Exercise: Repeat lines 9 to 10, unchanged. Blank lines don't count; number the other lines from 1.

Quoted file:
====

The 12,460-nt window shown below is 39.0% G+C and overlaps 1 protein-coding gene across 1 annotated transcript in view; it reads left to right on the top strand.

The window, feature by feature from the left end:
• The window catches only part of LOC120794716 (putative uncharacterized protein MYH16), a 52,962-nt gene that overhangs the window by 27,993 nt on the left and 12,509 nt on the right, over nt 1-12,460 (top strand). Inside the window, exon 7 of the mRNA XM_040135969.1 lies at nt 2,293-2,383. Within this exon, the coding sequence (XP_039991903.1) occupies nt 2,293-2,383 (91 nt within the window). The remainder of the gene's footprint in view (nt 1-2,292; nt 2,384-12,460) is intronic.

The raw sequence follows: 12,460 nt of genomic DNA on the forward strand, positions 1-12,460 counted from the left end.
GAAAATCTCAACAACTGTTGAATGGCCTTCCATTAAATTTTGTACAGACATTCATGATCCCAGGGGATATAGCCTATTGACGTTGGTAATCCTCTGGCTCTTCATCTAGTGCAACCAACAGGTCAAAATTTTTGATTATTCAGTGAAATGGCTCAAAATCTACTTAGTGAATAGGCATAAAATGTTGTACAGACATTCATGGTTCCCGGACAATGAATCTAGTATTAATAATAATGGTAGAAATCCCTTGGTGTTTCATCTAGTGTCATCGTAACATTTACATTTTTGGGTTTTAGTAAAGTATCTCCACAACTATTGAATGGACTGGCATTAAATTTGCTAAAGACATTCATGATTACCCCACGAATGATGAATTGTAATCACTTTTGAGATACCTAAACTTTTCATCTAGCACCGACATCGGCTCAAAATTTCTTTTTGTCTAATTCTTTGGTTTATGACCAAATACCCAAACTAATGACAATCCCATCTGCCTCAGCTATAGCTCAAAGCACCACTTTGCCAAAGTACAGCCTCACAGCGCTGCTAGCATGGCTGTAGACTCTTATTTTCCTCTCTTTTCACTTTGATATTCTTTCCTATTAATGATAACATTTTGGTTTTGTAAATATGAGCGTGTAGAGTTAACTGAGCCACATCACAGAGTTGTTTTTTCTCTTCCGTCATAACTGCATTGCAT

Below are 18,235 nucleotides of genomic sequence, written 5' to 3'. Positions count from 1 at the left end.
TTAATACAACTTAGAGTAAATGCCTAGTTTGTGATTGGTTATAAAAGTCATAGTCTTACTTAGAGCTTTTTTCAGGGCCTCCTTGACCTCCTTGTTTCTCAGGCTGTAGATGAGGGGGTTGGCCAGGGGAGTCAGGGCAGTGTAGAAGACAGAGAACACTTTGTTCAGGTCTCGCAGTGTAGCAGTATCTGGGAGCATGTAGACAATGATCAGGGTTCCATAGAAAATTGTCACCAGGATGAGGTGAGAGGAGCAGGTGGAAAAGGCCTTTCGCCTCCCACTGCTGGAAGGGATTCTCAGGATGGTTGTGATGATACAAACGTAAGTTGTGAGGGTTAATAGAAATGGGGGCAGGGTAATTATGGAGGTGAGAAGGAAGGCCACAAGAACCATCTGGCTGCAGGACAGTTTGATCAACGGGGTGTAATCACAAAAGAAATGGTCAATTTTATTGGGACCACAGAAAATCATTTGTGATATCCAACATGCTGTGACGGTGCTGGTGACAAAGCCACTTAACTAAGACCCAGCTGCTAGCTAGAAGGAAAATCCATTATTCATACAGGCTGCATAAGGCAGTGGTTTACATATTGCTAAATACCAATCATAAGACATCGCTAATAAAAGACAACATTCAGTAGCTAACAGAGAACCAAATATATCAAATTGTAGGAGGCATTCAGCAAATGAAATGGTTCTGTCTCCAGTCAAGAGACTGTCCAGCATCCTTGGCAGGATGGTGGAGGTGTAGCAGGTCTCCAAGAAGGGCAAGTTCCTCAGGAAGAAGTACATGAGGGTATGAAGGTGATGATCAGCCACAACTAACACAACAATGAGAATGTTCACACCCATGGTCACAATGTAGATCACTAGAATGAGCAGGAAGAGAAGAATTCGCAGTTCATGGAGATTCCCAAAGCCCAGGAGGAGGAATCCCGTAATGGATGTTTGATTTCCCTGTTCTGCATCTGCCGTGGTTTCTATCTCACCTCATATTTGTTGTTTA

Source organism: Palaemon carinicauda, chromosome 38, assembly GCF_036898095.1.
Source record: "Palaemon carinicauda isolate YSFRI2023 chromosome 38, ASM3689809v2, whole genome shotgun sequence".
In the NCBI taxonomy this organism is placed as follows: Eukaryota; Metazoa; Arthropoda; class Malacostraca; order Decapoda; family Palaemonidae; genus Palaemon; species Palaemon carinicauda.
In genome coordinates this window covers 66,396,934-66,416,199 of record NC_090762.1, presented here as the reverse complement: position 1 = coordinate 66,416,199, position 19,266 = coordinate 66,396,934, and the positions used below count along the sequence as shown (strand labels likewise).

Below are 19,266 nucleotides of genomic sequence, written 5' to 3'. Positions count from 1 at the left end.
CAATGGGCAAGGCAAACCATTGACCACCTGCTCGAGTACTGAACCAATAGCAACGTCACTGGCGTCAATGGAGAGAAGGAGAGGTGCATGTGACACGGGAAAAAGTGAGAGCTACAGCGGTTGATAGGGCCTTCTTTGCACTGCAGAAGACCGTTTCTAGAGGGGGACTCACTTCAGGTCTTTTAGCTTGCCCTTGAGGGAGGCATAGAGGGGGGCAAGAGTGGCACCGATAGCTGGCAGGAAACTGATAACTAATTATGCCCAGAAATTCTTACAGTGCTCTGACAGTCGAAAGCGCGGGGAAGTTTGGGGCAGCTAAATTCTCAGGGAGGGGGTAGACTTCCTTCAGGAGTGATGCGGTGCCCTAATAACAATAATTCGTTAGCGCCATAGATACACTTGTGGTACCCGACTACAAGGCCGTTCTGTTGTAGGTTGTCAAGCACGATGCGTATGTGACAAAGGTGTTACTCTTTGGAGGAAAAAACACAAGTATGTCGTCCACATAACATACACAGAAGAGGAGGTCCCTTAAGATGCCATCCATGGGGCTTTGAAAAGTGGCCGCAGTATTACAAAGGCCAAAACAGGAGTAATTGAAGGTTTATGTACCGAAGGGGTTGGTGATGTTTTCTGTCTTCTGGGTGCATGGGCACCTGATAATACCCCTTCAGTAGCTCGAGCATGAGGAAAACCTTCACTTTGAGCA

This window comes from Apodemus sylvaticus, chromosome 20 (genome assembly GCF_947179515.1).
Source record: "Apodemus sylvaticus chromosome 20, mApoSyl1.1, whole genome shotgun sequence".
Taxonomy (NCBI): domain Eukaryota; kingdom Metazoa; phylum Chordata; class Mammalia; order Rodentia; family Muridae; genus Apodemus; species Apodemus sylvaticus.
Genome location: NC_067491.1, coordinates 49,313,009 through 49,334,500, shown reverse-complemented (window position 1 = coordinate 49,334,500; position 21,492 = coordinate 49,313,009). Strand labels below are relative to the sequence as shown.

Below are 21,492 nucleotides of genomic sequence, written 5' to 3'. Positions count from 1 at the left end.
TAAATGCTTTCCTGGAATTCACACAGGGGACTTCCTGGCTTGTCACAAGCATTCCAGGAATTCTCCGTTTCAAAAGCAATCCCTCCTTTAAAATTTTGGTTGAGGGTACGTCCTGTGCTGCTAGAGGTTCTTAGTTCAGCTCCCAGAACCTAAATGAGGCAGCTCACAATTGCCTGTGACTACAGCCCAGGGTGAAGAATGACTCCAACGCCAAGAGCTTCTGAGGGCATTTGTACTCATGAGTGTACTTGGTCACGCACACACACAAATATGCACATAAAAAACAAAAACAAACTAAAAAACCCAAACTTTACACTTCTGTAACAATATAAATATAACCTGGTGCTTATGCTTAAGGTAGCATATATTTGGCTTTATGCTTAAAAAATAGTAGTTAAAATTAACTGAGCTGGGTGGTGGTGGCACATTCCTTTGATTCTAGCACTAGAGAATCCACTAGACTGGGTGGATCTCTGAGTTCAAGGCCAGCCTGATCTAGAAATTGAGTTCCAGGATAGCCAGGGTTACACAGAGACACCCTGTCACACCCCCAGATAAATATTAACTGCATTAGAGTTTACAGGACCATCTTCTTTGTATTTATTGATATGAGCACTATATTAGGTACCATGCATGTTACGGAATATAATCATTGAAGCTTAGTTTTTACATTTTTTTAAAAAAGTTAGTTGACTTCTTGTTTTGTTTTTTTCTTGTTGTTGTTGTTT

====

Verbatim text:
Source record: "Palaemon carinicauda isolate YSFRI2023 chromosome 38, ASM3689809v2, whole genome shotgun sequence".
In the NCBI taxonomy this organism is placed as follows: Eukaryota; Metazoa; Arthropoda; class Malacostraca; order Decapoda; family Palaemonidae; genus Palaemon; species Palaemon carinicauda.